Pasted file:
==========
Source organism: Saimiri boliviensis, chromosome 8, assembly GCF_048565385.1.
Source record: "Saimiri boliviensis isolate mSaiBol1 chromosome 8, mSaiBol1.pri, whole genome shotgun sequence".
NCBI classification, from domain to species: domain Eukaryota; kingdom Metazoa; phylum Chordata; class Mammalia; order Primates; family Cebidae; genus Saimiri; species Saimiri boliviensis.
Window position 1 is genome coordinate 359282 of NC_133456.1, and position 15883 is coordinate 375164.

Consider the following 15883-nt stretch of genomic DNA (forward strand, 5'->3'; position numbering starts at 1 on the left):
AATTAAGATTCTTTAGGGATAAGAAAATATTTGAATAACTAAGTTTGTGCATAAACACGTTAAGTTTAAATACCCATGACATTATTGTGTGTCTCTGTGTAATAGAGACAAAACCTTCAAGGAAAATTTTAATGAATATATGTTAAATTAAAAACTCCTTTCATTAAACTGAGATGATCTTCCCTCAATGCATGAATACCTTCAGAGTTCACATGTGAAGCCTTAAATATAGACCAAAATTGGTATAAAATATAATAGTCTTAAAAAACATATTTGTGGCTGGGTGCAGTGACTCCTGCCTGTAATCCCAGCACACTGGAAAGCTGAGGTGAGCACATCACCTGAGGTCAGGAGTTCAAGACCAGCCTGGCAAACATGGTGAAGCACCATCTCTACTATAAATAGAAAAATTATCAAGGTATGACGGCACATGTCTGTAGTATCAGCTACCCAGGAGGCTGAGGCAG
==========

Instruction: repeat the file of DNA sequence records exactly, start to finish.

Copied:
Source organism: Saimiri boliviensis, chromosome 8, assembly GCF_048565385.1.
Source record: "Saimiri boliviensis isolate mSaiBol1 chromosome 8, mSaiBol1.pri, whole genome shotgun sequence".
NCBI classification, from domain to species: domain Eukaryota; kingdom Metazoa; phylum Chordata; class Mammalia; order Primates; family Cebidae; genus Saimiri; species Saimiri boliviensis.
Window position 1 is genome coordinate 359282 of NC_133456.1, and position 15883 is coordinate 375164.

Consider the following 15883-nt stretch of genomic DNA (forward strand, 5'->3'; position numbering starts at 1 on the left):
AATTAAGATTCTTTAGGGATAAGAAAATATTTGAATAACTAAGTTTGTGCATAAACACGTTAAGTTTAAATACCCATGACATTATTGTGTGTCTCTGTGTAATAGAGACAAAACCTTCAAGGAAAATTTTAATGAATATATGTTAAATTAAAAACTCCTTTCATTAAACTGAGATGATCTTCCCTCAATGCATGAATACCTTCAGAGTTCACATGTGAAGCCTTAAATATAGACCAAAATTGGTATAAAATATAATAGTCTTAAAAAACATATTTGTGGCTGGGTGCAGTGACTCCTGCCTGTAATCCCAGCACACTGGAAAGCTGAGGTGAGCACATCACCTGAGGTCAGGAGTTCAAGACCAGCCTGGCAAACATGGTGAAGCACCATCTCTACTATAAATAGAAAAATTATCAAGGTATGACGGCACATGTCTGTAGTATCAGCTACCCAGGAGGCTGAGGCAG